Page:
There are a few technical issues with the game. There were some mp3s on my computer the game crashed trying to load up. The first 10 songs I tried to play, 2 of them caused the game to crash and throw me back to the desktop. I fixed this by re-saving the files, but I still have no idea why the game crashed trying to load it. You can set the game to just show the visualizer for the songs, which is pretty awesome, however, to select a song for the visualizer you have to click play, find the folder the song you want to play is it, hover over it until the game plays the preview, back all the way out to the main menu, and finally then set it to visualizer mode. The game does automatically play music in the same folder the last song you played is in when you start up the game, but it still seems weird you can't go into visualizer mode from any point in the menu.
    This isn't to say I dislike the game, far from it. It's the moments when you play each song that make this game a lot of fun to play. My anecdote involves me playing Daft Punk's classic "One More Time", figuring I'd get a nice constant beat and lay waste to all the enemies. However, I forgot about the slow part at 2:22. The game did not, and decided to spawn two large ships just before this hit. With the beat gone and the visualizer practically black, my bullets did nothing. In fact, the only time I could shoot for that section was when the voice was singing. It took 90 seconds before I the beat started kicking in again and I could finally shoot at full power. I have to admit that that made it one of the more interesting songs to play in Beat Hazard, and I can't wait to start playing and finding more great song combinations.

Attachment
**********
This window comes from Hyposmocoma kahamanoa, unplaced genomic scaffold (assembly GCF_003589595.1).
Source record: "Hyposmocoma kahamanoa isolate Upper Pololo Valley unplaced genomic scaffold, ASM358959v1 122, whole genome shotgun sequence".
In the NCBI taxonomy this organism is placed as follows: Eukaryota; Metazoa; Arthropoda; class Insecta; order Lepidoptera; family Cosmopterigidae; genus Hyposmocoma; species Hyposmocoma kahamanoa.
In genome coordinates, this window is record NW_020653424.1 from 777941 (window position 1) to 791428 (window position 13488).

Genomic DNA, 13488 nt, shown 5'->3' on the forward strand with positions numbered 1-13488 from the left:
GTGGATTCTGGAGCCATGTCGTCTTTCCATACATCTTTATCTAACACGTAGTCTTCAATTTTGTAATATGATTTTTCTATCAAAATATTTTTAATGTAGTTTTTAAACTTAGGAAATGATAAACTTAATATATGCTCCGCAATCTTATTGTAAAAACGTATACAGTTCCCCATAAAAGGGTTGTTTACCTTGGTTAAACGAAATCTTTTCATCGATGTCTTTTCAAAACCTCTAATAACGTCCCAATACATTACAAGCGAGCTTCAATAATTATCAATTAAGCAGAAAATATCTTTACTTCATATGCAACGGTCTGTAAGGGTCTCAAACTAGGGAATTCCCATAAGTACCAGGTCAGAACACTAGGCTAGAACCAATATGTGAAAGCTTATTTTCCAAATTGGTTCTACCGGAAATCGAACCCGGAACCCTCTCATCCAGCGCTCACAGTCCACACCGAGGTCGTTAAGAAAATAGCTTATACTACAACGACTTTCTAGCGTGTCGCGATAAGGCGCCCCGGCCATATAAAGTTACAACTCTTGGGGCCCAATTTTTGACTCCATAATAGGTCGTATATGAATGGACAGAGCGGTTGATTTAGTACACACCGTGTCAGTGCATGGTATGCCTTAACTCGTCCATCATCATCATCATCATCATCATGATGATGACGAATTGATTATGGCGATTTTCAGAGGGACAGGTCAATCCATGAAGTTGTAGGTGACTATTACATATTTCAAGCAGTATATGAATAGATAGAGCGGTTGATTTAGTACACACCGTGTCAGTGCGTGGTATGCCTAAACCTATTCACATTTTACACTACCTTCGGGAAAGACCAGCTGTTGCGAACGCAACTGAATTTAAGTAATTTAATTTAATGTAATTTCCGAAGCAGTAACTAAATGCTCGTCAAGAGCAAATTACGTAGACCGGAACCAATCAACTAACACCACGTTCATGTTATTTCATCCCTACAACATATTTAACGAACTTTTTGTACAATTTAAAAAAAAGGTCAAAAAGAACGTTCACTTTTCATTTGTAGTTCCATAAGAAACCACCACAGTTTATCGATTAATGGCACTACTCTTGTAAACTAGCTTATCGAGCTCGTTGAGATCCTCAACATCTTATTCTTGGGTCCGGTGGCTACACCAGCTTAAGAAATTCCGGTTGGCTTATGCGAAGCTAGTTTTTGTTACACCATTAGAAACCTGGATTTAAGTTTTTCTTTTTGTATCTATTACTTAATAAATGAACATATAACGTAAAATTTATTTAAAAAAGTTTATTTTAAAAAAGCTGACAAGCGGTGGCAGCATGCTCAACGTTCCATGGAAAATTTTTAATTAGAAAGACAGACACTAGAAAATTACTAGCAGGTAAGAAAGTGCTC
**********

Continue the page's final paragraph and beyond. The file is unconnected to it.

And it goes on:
Other reviews for Beat Hazard (PC)

      A New and Fresh Experience 0

      Beat Hazard is a game best described as " Geometry Wars meets Audiosurf". Both of those games are great, so it is not without reason that Beat Hazard is great as well. Either with a gamepad or mouse and keyboard, you control a spaceship with only one objective: shoot everything that moves. The game floods the screen with hostile spaceships, asteroids and a boss here and there while you concentrate on avoiding enemy fire and grabbing power-ups. The power-ups consist o...

      23 out of 29 found this review helpful.

      First, I was like "WTF." Then, I was like "FTW!" 0

        If you're anything like me, you won't have a chance understanding Beat Hazard the first time you fire it up and load a song. There are ships and asteroids flying in every direction as stars and the fire of you and your enemies flash to the beat of the track. When the song gets frantic, it is nearly impossible to pick out enemy shots from your own stream of pulsing fire. Play through a couple of tracks, and you will soon find yourself seeing a game in the midst of this barrage of light you did ...

      5 out of 5 found this review helpful.